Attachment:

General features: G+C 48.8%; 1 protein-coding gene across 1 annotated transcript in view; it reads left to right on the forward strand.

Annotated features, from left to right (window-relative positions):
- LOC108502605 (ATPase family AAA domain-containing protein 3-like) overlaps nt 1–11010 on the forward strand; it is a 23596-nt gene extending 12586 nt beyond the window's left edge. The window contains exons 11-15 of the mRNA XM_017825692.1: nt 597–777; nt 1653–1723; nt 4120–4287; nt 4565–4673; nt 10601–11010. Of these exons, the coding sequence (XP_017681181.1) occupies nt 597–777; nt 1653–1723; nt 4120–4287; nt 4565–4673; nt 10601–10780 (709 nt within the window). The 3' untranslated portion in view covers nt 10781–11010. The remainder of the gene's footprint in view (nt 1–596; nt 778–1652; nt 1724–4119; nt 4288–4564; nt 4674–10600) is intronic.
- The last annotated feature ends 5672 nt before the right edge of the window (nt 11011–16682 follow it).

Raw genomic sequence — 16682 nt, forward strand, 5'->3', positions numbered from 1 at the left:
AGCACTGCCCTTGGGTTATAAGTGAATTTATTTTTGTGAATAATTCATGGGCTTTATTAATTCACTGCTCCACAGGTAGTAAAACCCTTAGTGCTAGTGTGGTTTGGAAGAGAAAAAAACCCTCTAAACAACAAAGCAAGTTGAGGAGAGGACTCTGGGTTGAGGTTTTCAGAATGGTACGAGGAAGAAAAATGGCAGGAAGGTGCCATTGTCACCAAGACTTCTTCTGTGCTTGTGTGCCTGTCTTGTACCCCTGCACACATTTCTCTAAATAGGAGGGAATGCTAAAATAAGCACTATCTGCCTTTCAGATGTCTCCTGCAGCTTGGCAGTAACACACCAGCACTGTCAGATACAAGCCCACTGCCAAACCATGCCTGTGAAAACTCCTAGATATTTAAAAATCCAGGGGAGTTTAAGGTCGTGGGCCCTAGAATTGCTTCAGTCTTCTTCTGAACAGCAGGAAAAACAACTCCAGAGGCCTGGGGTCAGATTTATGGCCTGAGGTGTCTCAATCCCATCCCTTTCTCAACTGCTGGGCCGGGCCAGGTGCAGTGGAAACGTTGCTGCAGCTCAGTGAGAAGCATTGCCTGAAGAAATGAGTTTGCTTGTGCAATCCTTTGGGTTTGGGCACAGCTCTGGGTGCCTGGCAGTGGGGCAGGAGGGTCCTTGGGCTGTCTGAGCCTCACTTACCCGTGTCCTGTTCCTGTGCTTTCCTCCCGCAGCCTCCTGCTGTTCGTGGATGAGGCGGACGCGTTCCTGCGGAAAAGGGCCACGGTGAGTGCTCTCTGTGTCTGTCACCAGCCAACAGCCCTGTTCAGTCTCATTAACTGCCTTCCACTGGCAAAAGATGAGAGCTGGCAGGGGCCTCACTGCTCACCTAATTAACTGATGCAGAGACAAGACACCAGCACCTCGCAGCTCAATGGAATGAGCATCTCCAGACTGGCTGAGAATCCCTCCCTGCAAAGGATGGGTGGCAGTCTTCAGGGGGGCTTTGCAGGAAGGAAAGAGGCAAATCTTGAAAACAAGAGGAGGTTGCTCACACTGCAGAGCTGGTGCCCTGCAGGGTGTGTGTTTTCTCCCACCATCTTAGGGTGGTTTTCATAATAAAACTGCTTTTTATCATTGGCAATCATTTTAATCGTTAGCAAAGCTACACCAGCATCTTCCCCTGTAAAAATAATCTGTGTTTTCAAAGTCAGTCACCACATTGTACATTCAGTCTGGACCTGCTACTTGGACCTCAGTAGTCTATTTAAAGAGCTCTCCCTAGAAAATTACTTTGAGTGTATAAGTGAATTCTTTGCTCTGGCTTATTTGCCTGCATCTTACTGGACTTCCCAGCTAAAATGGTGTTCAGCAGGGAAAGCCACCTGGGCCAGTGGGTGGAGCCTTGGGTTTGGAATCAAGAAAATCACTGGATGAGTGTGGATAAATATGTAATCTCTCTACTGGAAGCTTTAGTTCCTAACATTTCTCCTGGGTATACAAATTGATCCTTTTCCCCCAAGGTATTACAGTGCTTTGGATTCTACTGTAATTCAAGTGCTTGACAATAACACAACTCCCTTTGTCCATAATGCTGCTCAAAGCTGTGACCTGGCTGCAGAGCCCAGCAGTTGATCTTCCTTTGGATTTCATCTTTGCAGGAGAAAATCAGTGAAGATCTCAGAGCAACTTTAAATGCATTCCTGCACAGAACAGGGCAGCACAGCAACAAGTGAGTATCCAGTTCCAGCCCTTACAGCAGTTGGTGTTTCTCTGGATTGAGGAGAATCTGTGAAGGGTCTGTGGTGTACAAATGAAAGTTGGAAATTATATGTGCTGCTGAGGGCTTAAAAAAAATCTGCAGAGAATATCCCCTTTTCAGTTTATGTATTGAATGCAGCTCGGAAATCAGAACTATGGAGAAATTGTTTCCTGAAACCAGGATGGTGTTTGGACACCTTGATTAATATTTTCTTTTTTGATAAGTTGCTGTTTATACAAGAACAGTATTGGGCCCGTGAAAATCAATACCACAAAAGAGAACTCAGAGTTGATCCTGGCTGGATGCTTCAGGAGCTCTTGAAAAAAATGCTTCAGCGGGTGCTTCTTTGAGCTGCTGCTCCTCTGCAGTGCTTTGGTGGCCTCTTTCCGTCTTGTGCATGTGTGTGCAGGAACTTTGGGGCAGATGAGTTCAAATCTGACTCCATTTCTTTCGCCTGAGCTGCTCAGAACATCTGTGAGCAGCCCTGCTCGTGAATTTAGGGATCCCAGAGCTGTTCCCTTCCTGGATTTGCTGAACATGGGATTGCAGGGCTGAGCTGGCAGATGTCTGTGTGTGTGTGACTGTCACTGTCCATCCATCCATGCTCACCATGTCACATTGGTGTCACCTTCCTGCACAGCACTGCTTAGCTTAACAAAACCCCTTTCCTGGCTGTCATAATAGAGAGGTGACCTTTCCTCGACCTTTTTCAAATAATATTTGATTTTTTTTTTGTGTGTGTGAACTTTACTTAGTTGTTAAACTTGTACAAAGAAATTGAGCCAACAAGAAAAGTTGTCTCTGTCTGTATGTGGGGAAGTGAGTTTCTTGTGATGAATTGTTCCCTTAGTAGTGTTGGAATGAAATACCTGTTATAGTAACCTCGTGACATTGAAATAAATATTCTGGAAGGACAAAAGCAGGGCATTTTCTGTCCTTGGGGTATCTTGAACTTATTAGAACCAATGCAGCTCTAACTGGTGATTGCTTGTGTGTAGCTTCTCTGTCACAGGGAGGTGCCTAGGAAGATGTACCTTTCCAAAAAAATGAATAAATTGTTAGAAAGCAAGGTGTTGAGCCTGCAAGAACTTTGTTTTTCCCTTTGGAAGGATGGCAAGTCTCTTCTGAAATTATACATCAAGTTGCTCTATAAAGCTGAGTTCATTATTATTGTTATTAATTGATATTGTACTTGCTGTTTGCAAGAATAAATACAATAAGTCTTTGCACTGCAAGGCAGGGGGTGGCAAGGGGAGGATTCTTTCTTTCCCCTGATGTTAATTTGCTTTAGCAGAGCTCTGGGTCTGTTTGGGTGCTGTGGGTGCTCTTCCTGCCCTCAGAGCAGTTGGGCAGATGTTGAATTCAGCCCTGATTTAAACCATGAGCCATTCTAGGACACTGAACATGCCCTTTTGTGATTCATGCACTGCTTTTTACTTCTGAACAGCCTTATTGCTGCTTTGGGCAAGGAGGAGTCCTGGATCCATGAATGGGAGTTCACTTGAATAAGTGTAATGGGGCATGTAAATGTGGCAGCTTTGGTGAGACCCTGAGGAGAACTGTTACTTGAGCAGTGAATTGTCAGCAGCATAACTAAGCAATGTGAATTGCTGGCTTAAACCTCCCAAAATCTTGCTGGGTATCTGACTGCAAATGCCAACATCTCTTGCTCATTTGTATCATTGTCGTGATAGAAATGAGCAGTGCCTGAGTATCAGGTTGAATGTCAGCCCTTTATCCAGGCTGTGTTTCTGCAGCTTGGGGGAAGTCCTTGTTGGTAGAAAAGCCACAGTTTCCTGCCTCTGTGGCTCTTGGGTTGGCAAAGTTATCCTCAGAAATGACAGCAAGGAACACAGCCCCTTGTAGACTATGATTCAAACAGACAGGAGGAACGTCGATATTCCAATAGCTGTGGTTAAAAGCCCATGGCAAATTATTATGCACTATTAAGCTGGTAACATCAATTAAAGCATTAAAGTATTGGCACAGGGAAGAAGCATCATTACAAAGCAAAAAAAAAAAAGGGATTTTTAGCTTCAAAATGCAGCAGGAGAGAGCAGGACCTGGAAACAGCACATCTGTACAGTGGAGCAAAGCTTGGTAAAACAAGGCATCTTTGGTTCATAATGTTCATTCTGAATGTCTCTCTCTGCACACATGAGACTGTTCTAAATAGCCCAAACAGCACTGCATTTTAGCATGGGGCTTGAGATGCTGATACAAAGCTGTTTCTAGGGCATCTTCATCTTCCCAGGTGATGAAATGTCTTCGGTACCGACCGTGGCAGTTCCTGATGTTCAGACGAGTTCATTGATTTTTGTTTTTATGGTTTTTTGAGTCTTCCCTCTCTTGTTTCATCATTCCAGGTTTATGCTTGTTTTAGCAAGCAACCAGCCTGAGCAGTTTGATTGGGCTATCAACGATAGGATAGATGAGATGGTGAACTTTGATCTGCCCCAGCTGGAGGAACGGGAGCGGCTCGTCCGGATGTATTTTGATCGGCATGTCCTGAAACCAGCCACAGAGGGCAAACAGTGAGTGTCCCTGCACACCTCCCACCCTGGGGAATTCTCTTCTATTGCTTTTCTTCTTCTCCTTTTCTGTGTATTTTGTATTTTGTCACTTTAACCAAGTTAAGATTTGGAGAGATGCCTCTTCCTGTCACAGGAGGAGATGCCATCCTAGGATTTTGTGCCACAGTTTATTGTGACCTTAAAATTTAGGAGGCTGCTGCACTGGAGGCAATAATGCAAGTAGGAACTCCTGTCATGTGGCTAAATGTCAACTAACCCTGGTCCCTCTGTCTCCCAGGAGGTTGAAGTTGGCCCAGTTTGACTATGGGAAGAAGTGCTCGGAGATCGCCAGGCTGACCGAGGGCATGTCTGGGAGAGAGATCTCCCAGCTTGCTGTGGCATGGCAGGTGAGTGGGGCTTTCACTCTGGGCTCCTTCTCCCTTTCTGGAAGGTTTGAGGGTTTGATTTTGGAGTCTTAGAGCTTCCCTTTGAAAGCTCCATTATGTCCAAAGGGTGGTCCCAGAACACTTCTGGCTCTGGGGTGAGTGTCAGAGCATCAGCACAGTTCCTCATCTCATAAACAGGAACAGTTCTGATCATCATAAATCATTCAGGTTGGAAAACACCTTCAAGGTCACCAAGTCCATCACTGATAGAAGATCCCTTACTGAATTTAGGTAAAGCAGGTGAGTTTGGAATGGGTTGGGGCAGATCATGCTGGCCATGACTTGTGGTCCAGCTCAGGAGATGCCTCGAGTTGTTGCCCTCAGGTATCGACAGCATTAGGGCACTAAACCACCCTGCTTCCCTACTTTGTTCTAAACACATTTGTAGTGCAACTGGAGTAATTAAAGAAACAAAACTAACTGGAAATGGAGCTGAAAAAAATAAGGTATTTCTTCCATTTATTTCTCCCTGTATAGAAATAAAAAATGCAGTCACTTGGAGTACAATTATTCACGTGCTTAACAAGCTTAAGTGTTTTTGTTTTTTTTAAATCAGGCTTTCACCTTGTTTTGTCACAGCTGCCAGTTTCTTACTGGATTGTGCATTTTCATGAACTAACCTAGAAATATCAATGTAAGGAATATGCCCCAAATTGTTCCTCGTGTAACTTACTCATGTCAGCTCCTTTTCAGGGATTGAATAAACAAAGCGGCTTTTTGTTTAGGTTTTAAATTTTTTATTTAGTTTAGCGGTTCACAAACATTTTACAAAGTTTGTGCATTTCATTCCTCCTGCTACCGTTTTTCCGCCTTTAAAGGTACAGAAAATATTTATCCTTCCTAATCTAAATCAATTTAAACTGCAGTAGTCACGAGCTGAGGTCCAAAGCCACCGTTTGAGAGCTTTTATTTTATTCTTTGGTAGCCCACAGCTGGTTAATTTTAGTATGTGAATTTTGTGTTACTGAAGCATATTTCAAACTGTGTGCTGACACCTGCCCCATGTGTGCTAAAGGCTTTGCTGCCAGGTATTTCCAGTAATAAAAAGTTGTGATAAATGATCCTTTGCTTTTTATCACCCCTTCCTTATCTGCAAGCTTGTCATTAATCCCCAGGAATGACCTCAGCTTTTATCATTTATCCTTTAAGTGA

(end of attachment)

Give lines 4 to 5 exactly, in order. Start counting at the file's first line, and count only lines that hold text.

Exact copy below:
- The last annotated feature ends 5672 nt before the right edge of the window (nt 11011–16682 follow it).

Raw genomic sequence — 16682 nt, forward strand, 5'->3', positions numbered from 1 at the left: